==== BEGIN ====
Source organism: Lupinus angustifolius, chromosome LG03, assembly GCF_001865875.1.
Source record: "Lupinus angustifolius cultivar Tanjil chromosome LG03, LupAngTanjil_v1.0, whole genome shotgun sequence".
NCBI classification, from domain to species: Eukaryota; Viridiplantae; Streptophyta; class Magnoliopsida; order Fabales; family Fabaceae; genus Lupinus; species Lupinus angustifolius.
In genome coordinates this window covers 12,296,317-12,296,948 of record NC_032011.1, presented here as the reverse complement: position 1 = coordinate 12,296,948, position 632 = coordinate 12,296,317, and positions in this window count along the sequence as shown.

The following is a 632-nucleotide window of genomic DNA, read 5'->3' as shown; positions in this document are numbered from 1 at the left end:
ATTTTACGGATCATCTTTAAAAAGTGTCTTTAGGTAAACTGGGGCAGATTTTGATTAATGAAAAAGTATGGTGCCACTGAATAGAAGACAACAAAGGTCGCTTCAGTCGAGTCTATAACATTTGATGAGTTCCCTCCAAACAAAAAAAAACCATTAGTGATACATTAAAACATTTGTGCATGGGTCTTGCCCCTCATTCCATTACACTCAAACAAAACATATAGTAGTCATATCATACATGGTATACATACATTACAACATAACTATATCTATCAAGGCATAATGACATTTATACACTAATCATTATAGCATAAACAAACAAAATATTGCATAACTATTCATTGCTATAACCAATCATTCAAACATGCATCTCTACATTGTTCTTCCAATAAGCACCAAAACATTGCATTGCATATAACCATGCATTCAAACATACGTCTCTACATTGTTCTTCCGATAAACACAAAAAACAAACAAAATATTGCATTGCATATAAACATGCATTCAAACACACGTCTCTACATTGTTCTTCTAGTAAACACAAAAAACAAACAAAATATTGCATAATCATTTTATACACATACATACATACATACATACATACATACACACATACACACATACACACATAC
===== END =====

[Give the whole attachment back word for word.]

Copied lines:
Source organism: Lupinus angustifolius, chromosome LG03, assembly GCF_001865875.1.
Source record: "Lupinus angustifolius cultivar Tanjil chromosome LG03, LupAngTanjil_v1.0, whole genome shotgun sequence".
NCBI classification, from domain to species: Eukaryota; Viridiplantae; Streptophyta; class Magnoliopsida; order Fabales; family Fabaceae; genus Lupinus; species Lupinus angustifolius.
In genome coordinates this window covers 12,296,317-12,296,948 of record NC_032011.1, presented here as the reverse complement: position 1 = coordinate 12,296,948, position 632 = coordinate 12,296,317, and positions in this window count along the sequence as shown.

The following is a 632-nucleotide window of genomic DNA, read 5'->3' as shown; positions in this document are numbered from 1 at the left end:
ATTTTACGGATCATCTTTAAAAAGTGTCTTTAGGTAAACTGGGGCAGATTTTGATTAATGAAAAAGTATGGTGCCACTGAATAGAAGACAACAAAGGTCGCTTCAGTCGAGTCTATAACATTTGATGAGTTCCCTCCAAACAAAAAAAAACCATTAGTGATACATTAAAACATTTGTGCATGGGTCTTGCCCCTCATTCCATTACACTCAAACAAAACATATAGTAGTCATATCATACATGGTATACATACATTACAACATAACTATATCTATCAAGGCATAATGACATTTATACACTAATCATTATAGCATAAACAAACAAAATATTGCATAACTATTCATTGCTATAACCAATCATTCAAACATGCATCTCTACATTGTTCTTCCAATAAGCACCAAAACATTGCATTGCATATAACCATGCATTCAAACATACGTCTCTACATTGTTCTTCCGATAAACACAAAAAACAAACAAAATATTGCATTGCATATAAACATGCATTCAAACACACGTCTCTACATTGTTCTTCTAGTAAACACAAAAAACAAACAAAATATTGCATAATCATTTTATACACATACATACATACATACATACATACATACACACATACACACATACACACATAC